SAN DIEGO, July 2010 — Cornell University defended its title as champion at this year’s Autonomous Underwater Vehicle Competition.
The competition brought together 22 teams from five countries for the 13th annual event. SPAWAR Systems Center (SSC) Pacific has hosted the competition, which is sponsored by the AUVSI Foundation, the Office of Naval Research and several corporate sponsors, at the Transducer Evaluation Center (TRANSDEC) Pool for the past nine years.
Students had to build and program their own autonomous underwater vehicles that would complete a course of various obstacles including recognizing colors and reacting to sounds. The theme this year was Underwater the 13th – a horror film theme.
Dave Novick, technical director for the competition, said the pool was “Camp TRANSDEC,” with various summer camp-themed obstacles. First, the robots had to get a life jacket (recognize the colored buoys), jump the hedges (move over piping suspended in the water), select tools for weapons (identify shapes), fire a crossbow through the window (launch a torpedo), and finally save the counselor by pulling him out of a cabin (in this case, surface).
“Releasing is new this year,” Novick said. “They have to release the counselor before surfacing.”
He said most of the obstacles rely on visual cues because cameras are cheap and easy to use. But he said he hopes to incorporate a wider variety of challenges in future years.
Also new this year was the SAE International Joint Architecture for Unmanned Systems (JAUS) Interoperability Challenge that accounted for about 15 percent of the total possible points. Teams have had the opportunity to attempt the JAUS Challenge in the past, but it was not an official part of the competition.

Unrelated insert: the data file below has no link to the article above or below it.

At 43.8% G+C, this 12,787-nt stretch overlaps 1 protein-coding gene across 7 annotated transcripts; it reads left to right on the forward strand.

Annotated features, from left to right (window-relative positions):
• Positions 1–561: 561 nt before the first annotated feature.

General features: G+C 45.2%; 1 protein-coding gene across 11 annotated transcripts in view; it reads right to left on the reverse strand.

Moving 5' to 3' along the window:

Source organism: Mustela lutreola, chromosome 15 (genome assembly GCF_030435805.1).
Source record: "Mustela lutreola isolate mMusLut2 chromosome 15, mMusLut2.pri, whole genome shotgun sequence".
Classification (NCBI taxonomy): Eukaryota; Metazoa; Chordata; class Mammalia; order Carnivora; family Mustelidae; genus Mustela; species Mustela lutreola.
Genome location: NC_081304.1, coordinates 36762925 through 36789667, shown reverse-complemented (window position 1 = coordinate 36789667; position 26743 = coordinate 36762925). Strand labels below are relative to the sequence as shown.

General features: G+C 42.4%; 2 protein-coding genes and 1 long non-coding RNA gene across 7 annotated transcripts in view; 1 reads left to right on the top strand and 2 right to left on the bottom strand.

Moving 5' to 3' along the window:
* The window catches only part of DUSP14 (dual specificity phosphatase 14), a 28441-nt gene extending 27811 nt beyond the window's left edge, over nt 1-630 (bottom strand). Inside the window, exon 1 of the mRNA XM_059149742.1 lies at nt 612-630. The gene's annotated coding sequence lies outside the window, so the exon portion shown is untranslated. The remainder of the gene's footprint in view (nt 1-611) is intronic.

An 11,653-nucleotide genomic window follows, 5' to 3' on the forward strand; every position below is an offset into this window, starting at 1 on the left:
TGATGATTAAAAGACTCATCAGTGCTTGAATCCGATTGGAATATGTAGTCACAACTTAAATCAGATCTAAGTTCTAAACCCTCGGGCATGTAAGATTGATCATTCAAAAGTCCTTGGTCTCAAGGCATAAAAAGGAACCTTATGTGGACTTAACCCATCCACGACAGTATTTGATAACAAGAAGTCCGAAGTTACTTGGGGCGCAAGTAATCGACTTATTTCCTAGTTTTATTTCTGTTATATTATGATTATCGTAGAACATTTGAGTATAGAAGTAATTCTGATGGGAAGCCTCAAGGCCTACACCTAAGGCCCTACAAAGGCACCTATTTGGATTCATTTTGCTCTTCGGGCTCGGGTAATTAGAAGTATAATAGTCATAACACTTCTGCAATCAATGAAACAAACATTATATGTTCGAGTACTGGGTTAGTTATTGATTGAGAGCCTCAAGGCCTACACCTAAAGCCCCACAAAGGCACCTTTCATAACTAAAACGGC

The requirement was a late addition to this year’s event, but 11 teams gave it a try. About half of them got a perfect score.
“So much of what they do is on the research and science side,” said Ralph “Woody” English, president of SAE AS-4, a group that publishes documents on JAUS. “We think it challenges them to think about things they will do on the job side.”
The event is open to the public during the qualifying rounds and finals each year.
Steve Koepenick, Deputy of Program Development for SSC Pacific's ISR/IO Competency, Autonomous Systems Division, said the competition is a great opportunity for community outreach.
“When we first did this nine years ago it was obvious to me we could do outreach,” he said. “We can show off our facility, capability and what we do for the community.”
“Plus, the competition helps foster young, bright minds,” he said.
In the past, the Center has hired some of the students who participate in the competition. Just by preparing for the competition, they show that they can work across disciplines, defend their work and apply concepts to real-world applications.
“We hire the best and brightest,” Koepenick said. “(These students would) know what to do when they get here.”
Final results for the competition were as follows:
1st Place - Cornell University
2nd Place - U.S. Naval Academy
3rd Place - University of Maryland
4th Place - Team SONIA -École de Technologie Supérieure
5th Place - Amador Valley High School
6th Place - University of Texas at Dallas
7th Place - Kyushu Institute of Technology
Best Run of Teams Not in Finals: University of Central Florida
Never Give Up Award: Iceland
Best Presentation: San Diego City Robotics
SSC Pacific is recognized worldwide as a leader in command, control, communications, computers, intelligence, surveillance and reconnaissance in support of the Nation's warfighters.
Serving as host of the AUVSI competition for the last nine years is just one example of the command's commitment to young people who want to learn more about the practical application of science and engineering. In 2009, the command was awarded the Maritime Alliance Educational Outreach Award for its educational outreach efforts.